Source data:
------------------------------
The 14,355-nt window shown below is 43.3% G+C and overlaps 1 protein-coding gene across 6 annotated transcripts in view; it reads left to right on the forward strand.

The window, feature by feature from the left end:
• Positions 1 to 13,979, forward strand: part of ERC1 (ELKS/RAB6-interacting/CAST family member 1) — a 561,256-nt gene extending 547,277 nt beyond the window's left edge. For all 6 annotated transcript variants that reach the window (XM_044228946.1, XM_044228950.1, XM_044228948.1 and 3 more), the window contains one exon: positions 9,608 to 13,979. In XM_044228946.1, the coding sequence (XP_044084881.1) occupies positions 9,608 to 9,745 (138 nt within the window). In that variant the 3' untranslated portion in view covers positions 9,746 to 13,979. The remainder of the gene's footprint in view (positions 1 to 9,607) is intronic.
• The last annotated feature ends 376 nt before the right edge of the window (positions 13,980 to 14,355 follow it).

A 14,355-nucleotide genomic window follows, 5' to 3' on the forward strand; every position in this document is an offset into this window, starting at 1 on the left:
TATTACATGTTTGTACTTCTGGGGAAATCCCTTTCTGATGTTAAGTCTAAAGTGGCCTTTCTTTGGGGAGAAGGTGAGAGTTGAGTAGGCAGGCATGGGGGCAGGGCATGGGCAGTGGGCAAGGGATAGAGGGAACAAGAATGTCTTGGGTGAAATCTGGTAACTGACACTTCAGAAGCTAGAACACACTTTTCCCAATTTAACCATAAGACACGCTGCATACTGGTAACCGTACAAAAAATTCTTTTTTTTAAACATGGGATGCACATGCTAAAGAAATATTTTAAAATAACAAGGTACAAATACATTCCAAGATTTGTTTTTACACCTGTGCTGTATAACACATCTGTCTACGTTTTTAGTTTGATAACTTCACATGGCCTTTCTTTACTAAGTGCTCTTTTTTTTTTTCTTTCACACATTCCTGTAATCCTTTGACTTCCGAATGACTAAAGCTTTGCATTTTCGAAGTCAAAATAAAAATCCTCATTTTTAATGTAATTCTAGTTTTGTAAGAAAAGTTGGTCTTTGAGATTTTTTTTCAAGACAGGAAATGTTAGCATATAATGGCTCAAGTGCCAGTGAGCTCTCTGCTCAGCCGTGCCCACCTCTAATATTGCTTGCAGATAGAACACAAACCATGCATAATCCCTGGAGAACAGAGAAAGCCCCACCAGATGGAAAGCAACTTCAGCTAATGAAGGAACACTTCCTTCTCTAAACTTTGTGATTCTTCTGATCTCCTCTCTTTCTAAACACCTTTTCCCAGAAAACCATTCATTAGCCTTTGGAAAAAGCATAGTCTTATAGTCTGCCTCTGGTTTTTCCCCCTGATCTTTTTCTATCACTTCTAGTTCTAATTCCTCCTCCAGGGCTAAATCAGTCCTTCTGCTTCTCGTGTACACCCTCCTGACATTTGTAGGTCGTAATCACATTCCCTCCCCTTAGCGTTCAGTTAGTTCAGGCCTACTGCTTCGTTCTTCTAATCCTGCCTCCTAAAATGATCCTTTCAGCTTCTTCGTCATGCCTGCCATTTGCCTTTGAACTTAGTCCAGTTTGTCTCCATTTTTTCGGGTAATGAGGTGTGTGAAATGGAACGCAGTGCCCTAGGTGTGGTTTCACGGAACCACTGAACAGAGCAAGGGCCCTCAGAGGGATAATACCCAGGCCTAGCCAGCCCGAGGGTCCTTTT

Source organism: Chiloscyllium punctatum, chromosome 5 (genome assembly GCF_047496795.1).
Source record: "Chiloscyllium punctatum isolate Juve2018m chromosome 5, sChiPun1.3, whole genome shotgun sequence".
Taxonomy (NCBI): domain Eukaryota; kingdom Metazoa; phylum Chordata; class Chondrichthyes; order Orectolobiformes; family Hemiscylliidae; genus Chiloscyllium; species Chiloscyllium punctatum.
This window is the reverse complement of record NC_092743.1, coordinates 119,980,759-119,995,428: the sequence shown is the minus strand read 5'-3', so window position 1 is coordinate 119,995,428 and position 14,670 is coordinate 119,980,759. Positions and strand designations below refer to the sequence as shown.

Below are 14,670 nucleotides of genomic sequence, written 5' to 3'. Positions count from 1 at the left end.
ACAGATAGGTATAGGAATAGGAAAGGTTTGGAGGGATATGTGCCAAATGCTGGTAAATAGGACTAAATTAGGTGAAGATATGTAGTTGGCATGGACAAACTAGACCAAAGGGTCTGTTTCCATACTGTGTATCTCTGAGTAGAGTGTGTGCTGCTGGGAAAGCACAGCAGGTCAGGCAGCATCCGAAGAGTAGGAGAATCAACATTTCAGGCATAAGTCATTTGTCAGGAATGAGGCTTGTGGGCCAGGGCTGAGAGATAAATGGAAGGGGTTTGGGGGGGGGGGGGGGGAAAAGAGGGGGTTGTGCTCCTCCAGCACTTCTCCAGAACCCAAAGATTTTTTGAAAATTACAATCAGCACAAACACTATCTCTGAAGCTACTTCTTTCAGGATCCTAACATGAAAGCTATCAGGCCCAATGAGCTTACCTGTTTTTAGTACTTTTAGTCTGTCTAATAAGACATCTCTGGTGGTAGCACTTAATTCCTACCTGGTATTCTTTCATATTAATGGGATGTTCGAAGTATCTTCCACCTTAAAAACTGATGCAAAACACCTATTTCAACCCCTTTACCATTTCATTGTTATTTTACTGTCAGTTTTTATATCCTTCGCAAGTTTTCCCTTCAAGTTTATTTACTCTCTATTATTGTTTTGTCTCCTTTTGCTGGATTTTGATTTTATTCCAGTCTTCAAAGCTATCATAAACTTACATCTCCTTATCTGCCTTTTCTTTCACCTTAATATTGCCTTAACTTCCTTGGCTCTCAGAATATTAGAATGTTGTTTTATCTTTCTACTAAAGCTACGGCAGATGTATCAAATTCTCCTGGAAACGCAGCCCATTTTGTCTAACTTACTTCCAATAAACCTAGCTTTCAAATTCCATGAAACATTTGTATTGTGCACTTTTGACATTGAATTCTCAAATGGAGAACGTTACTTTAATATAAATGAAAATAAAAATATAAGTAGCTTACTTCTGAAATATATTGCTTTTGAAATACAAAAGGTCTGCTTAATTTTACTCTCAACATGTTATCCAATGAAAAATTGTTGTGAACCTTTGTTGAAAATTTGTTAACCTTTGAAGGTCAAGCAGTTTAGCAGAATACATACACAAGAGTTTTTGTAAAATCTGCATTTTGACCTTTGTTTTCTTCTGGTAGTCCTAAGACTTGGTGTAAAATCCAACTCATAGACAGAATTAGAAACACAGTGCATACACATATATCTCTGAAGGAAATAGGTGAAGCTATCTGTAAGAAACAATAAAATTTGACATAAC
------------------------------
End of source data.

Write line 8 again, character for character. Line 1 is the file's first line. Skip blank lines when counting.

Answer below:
Source record: "Chiloscyllium punctatum isolate Juve2018m chromosome 5, sChiPun1.3, whole genome shotgun sequence".